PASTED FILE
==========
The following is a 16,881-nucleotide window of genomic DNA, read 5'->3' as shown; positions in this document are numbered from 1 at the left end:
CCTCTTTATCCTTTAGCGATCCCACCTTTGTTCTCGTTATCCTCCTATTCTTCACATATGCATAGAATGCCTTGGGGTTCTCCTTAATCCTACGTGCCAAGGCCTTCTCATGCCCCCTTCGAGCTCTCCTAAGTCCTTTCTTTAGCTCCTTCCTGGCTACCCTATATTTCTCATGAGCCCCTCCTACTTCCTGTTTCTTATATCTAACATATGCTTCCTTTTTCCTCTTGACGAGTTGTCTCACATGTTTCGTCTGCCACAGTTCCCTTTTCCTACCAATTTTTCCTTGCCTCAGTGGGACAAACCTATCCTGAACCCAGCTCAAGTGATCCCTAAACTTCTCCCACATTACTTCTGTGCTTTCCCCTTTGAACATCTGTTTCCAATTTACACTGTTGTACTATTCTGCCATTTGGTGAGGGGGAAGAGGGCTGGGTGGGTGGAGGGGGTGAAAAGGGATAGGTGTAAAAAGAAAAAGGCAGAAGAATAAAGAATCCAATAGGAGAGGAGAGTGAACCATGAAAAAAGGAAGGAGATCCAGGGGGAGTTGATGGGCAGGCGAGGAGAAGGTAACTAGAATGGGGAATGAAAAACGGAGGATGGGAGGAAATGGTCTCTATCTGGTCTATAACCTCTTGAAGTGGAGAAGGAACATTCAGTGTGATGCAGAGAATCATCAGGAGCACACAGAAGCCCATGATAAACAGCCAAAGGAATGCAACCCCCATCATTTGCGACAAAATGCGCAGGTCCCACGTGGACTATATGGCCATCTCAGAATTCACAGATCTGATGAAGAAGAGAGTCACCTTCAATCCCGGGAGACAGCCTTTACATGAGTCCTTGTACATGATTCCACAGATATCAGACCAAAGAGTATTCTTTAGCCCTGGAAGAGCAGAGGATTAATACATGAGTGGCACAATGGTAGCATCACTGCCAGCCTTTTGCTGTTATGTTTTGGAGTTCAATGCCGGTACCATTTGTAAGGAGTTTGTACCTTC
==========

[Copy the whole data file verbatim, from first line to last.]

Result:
The following is a 16,881-nucleotide window of genomic DNA, read 5'->3' as shown; positions in this document are numbered from 1 at the left end:
CCTCTTTATCCTTTAGCGATCCCACCTTTGTTCTCGTTATCCTCCTATTCTTCACATATGCATAGAATGCCTTGGGGTTCTCCTTAATCCTACGTGCCAAGGCCTTCTCATGCCCCCTTCGAGCTCTCCTAAGTCCTTTCTTTAGCTCCTTCCTGGCTACCCTATATTTCTCATGAGCCCCTCCTACTTCCTGTTTCTTATATCTAACATATGCTTCCTTTTTCCTCTTGACGAGTTGTCTCACATGTTTCGTCTGCCACAGTTCCCTTTTCCTACCAATTTTTCCTTGCCTCAGTGGGACAAACCTATCCTGAACCCAGCTCAAGTGATCCCTAAACTTCTCCCACATTACTTCTGTGCTTTCCCCTTTGAACATCTGTTTCCAATTTACACTGTTGTACTATTCTGCCATTTGGTGAGGGGGAAGAGGGCTGGGTGGGTGGAGGGGGTGAAAAGGGATAGGTGTAAAAAGAAAAAGGCAGAAGAATAAAGAATCCAATAGGAGAGGAGAGTGAACCATGAAAAAAGGAAGGAGATCCAGGGGGAGTTGATGGGCAGGCGAGGAGAAGGTAACTAGAATGGGGAATGAAAAACGGAGGATGGGAGGAAATGGTCTCTATCTGGTCTATAACCTCTTGAAGTGGAGAAGGAACATTCAGTGTGATGCAGAGAATCATCAGGAGCACACAGAAGCCCATGATAAACAGCCAAAGGAATGCAACCCCCATCATTTGCGACAAAATGCGCAGGTCCCACGTGGACTATATGGCCATCTCAGAATTCACAGATCTGATGAAGAAGAGAGTCACCTTCAATCCCGGGAGACAGCCTTTACATGAGTCCTTGTACATGATTCCACAGATATCAGACCAAAGAGTATTCTTTAGCCCTGGAAGAGCAGAGGATTAATACATGAGTGGCACAATGGTAGCATCACTGCCAGCCTTTTGCTGTTATGTTTTGGAGTTCAATGCCGGTACCATTTGTAAGGAGTTTGTACCTTC